sports performance movements such as cutt ing, jumping, and landing. This is because theglutes arent strong enough to stabilize the pelvis and the knee via hip elevation and externarotation.

    What about jumps?

    Despite the previous po ints, many still claim that halfsquats are more functional! The rationale for this is thatthey mimic the body position in jumps (i.e. people jumpfrom half squat positions). These people usually saysomething like, When do you ever see anyone jump from

    a full squat posit ion? My answer is always thisIf youcan squat 200 kg arse to grass and you were to suddenlygo mad and perform a half squat, you could most likelysquat in excess of 250 kg, especially because there isntany of f icial depth f or an of f icial half squat. But if youhave only ever trained the half squat, even say up to 250kg, I bet you st ill cant f ull squat 200 kg! Your actual 1RMwould be more like 150170 kg. Are these people reallytrying to convince me that the NFL running back whosquats 200 kg arse to grass is going to struggle injumping and running performance because he hasnt

    t rained the movement o f jumping in a jump range ofmot ion squat per say? Get real.

    By half squat t ing, youre instant ly making yourself alesser athlete because you cant properly perform a basichuman function. Why would you choose to not squat todepth when being able to makes you f unction bet ter as a human and doesnt hinder your halfsquat or jump performance?! WaitI know the answer. Because those people are wimps. Theywant t he easy ego boosting way of lif t ing.

    If that isnt enough to convince you, hopefully this will. In a study comparing two groups of vert icaljump test s, one group bet ter than the other, it was found that the group that jumped higher used

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    their hips, not their knees to provide the majority of force in the movement. Half squatt ing ingrainsknee f lexion dominance whereas deep squats ingrain strong hip stabilizat ion and extension. Placeyour bets on which group someone who deep squatted falls into . Just think of the boys JoeDeFranco trains for t he answer. But waitnow the die-hard half squatters come back at me withtheir f inal stand. We use half squats to pot entiate the muscles in the legs/central nervous systemas a whole so that we can lift subsequently heavier af ter or perform some sort of contrasttraining.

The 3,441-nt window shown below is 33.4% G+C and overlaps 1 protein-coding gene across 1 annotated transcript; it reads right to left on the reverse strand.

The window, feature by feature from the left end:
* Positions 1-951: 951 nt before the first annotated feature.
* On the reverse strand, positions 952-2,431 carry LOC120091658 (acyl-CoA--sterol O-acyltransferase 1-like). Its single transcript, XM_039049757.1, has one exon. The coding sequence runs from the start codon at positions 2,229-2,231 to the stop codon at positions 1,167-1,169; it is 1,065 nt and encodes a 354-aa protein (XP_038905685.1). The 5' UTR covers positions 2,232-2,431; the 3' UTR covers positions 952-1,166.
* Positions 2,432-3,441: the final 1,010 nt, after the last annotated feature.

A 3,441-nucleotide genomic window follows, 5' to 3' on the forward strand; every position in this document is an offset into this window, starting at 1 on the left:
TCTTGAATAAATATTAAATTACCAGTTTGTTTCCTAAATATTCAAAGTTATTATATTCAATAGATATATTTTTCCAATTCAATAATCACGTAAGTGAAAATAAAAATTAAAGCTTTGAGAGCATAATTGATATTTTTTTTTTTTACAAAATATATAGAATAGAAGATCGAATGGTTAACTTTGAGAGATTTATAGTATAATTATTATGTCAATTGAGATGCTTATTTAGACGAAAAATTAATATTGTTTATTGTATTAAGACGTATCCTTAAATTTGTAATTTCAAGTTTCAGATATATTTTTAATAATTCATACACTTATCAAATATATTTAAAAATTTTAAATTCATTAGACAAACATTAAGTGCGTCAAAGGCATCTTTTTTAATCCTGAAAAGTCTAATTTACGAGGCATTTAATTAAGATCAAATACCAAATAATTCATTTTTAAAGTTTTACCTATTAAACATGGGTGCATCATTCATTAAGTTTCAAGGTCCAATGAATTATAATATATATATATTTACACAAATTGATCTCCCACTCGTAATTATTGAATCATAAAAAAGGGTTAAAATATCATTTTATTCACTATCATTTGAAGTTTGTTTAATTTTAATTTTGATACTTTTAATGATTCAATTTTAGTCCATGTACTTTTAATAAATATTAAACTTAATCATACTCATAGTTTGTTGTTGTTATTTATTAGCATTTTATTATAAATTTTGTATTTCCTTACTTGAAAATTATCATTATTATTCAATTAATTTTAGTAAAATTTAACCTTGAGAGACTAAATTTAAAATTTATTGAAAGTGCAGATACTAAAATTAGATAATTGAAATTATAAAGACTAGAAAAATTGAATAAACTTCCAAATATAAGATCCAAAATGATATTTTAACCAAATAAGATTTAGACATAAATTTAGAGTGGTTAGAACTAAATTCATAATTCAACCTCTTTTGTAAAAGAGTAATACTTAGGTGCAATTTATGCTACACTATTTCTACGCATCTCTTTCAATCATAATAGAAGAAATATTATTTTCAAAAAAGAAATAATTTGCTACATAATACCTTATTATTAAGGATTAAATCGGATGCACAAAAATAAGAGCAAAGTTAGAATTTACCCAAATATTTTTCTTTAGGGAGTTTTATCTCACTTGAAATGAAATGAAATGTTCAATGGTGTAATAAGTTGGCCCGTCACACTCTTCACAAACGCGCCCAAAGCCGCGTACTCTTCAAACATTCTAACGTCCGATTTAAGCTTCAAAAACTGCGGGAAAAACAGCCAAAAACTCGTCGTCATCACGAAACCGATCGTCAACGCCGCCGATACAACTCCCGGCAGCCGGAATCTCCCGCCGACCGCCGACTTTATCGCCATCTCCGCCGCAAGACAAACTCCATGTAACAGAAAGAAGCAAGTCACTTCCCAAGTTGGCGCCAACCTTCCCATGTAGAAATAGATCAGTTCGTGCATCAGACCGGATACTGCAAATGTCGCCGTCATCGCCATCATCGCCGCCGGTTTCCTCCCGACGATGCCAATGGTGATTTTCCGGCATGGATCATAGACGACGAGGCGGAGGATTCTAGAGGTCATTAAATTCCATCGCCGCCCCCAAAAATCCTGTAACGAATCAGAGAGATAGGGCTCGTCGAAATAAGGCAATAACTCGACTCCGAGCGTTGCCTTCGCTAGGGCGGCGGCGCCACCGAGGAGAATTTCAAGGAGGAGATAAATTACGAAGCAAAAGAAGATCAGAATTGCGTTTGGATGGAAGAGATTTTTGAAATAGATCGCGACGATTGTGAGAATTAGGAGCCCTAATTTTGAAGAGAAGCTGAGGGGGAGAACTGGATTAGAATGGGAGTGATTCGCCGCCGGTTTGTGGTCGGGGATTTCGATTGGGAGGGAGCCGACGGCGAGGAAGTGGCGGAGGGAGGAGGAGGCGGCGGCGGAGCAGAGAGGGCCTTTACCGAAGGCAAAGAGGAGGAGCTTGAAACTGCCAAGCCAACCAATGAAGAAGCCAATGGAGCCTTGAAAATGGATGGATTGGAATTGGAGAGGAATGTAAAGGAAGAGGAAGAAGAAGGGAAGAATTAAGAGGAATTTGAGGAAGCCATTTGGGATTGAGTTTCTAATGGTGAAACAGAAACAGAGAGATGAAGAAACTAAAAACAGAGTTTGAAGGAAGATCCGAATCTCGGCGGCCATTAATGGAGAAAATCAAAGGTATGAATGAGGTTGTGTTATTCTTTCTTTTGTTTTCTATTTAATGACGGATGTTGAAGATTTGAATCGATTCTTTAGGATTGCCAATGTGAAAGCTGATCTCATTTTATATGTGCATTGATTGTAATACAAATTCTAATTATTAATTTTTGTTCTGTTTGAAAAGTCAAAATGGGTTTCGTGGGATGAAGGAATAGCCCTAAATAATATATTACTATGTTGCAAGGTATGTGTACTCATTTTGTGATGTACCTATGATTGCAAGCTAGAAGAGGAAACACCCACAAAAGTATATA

OK, nice idea, but lets not forget t hat if youre potentiat ing the leg muscles needed to squat, theyall have to be activated in the lift. We already know that the hamstrings, adductors, and glutesarent activated in half squats. Therefore, that 300 kg on your back isnt go ing to get yourhamstrings, adductors, and glutes f ired up to squat super heavy like you think. You may get a sligheffect f rom the sheer spinal loading (there are some studies to back this), but in that case, Idrather use a reverse band set up so that I get t hat ef fect but can st ill squat to depth and developspeed in the lift . Or if you want something to use direct ly before a set of squats, frog jumps or boxjumps work well. These can be taken to depth, too.

    Bodybuilding

    While Im full blown rant ing, lets address bodybuilders. Of f the bat , Im not knocking you guys. Hell,Ive trained like one more than any ot her strength athlete. Regardless, it has to be said that manybodybuil